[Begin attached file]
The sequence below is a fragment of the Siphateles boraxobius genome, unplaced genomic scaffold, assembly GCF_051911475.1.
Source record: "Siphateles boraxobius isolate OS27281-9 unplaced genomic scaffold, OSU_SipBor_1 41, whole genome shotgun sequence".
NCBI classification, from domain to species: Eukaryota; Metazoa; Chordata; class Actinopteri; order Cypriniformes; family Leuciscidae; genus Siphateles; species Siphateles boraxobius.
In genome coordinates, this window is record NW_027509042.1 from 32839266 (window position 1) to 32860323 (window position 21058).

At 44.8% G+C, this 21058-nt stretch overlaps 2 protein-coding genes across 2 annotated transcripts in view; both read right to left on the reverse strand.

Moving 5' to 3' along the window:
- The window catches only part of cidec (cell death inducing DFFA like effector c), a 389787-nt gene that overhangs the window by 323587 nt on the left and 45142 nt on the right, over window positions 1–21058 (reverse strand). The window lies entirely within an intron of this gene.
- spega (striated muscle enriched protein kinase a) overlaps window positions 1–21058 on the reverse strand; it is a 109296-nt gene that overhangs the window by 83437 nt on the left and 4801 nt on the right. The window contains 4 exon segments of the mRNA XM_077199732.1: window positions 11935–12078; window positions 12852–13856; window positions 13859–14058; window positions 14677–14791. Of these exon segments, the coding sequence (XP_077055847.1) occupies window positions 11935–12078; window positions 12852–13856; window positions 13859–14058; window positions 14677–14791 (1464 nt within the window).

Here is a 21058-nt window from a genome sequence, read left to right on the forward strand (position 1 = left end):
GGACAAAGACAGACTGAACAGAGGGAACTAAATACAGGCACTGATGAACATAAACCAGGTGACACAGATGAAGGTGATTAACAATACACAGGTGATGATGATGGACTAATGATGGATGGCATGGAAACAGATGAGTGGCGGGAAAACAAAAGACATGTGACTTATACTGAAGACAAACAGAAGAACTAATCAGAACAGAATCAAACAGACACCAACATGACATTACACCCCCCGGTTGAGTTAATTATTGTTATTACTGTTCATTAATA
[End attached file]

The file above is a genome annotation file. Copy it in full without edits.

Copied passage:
The sequence below is a fragment of the Siphateles boraxobius genome, unplaced genomic scaffold, assembly GCF_051911475.1.
Source record: "Siphateles boraxobius isolate OS27281-9 unplaced genomic scaffold, OSU_SipBor_1 41, whole genome shotgun sequence".
NCBI classification, from domain to species: Eukaryota; Metazoa; Chordata; class Actinopteri; order Cypriniformes; family Leuciscidae; genus Siphateles; species Siphateles boraxobius.
In genome coordinates, this window is record NW_027509042.1 from 32839266 (window position 1) to 32860323 (window position 21058).

At 44.8% G+C, this 21058-nt stretch overlaps 2 protein-coding genes across 2 annotated transcripts in view; both read right to left on the reverse strand.

Moving 5' to 3' along the window:
- The window catches only part of cidec (cell death inducing DFFA like effector c), a 389787-nt gene that overhangs the window by 323587 nt on the left and 45142 nt on the right, over window positions 1–21058 (reverse strand). The window lies entirely within an intron of this gene.
- spega (striated muscle enriched protein kinase a) overlaps window positions 1–21058 on the reverse strand; it is a 109296-nt gene that overhangs the window by 83437 nt on the left and 4801 nt on the right. The window contains 4 exon segments of the mRNA XM_077199732.1: window positions 11935–12078; window positions 12852–13856; window positions 13859–14058; window positions 14677–14791. Of these exon segments, the coding sequence (XP_077055847.1) occupies window positions 11935–12078; window positions 12852–13856; window positions 13859–14058; window positions 14677–14791 (1464 nt within the window).

Here is a 21058-nt window from a genome sequence, read left to right on the forward strand (position 1 = left end):
GGACAAAGACAGACTGAACAGAGGGAACTAAATACAGGCACTGATGAACATAAACCAGGTGACACAGATGAAGGTGATTAACAATACACAGGTGATGATGATGGACTAATGATGGATGGCATGGAAACAGATGAGTGGCGGGAAAACAAAAGACATGTGACTTATACTGAAGACAAACAGAAGAACTAATCAGAACAGAATCAAACAGACACCAACATGACATTACACCCCCCGGTTGAGTTAATTATTGTTATTACTGTTCATTAATA